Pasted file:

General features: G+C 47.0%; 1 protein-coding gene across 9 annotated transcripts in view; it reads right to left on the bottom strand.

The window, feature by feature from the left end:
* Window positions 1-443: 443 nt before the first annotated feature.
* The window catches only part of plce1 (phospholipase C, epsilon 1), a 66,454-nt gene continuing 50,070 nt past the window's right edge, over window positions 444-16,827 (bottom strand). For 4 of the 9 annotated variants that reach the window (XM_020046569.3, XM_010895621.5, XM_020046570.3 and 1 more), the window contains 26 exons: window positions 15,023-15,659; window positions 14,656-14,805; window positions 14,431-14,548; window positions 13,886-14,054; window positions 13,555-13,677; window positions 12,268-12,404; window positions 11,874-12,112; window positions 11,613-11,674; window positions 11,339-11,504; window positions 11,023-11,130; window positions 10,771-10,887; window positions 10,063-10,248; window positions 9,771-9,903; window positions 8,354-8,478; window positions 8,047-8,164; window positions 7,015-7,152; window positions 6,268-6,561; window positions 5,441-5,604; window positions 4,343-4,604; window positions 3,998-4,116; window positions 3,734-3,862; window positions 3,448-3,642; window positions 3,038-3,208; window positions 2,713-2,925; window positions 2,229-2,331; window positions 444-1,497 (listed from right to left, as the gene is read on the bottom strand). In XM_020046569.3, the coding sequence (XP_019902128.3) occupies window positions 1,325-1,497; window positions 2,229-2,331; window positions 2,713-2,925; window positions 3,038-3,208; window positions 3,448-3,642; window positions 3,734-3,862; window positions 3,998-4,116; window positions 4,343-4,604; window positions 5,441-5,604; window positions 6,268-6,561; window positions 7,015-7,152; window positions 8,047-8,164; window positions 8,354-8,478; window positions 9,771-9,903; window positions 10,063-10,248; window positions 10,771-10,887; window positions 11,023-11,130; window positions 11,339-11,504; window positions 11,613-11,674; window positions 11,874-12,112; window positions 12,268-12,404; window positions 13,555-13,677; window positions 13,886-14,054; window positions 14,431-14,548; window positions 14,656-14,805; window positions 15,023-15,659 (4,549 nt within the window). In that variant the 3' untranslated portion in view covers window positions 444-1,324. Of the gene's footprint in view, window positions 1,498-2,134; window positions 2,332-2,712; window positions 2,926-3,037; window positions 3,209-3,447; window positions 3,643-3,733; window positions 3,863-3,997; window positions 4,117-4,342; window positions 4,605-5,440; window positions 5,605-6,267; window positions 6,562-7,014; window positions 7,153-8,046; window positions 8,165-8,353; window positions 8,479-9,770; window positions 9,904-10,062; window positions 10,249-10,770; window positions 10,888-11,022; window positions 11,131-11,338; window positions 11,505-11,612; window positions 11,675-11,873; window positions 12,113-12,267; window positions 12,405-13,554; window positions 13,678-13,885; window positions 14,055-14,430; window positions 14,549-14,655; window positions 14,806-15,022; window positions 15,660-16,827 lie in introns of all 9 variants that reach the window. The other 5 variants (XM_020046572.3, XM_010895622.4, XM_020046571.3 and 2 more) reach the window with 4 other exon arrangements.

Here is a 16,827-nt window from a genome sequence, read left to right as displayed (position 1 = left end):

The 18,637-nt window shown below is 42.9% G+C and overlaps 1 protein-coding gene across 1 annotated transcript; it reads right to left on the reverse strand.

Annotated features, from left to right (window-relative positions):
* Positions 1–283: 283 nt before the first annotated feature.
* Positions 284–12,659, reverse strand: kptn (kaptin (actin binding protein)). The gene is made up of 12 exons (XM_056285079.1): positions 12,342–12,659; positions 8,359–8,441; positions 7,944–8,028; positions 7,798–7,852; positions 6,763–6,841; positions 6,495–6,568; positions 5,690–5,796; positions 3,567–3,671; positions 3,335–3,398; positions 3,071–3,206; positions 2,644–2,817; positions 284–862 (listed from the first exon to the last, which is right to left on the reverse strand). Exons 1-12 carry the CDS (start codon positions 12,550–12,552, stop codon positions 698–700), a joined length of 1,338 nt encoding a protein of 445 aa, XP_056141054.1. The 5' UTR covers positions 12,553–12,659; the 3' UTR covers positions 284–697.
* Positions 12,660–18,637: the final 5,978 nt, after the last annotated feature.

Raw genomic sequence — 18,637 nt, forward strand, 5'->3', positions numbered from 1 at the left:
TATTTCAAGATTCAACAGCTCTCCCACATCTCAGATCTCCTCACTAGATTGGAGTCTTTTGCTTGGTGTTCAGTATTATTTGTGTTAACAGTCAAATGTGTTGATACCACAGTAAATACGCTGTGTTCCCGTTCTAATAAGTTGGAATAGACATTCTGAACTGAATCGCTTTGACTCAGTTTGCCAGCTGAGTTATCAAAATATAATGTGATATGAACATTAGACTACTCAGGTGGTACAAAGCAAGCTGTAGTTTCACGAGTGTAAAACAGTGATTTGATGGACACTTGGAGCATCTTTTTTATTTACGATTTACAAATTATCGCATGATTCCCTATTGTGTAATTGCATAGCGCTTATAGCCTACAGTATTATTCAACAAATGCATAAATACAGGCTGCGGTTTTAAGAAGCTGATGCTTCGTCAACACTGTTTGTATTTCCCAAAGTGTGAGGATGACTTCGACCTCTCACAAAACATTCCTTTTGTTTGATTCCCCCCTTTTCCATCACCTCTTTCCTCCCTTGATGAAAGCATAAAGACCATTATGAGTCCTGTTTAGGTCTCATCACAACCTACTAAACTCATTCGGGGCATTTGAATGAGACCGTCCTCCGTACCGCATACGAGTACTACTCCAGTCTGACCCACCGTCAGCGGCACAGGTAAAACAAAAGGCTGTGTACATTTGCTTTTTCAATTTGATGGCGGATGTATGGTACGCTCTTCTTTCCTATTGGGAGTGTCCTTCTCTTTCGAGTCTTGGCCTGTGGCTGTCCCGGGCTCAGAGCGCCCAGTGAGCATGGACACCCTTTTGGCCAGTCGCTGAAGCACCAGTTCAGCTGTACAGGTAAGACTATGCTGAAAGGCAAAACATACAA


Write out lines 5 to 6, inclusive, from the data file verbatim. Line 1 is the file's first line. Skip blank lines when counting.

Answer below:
Here is a 16,827-nt window from a genome sequence, read left to right as displayed (position 1 = left end):

The 18,637-nt window shown below is 42.9% G+C and overlaps 1 protein-coding gene across 1 annotated transcript; it reads right to left on the reverse strand.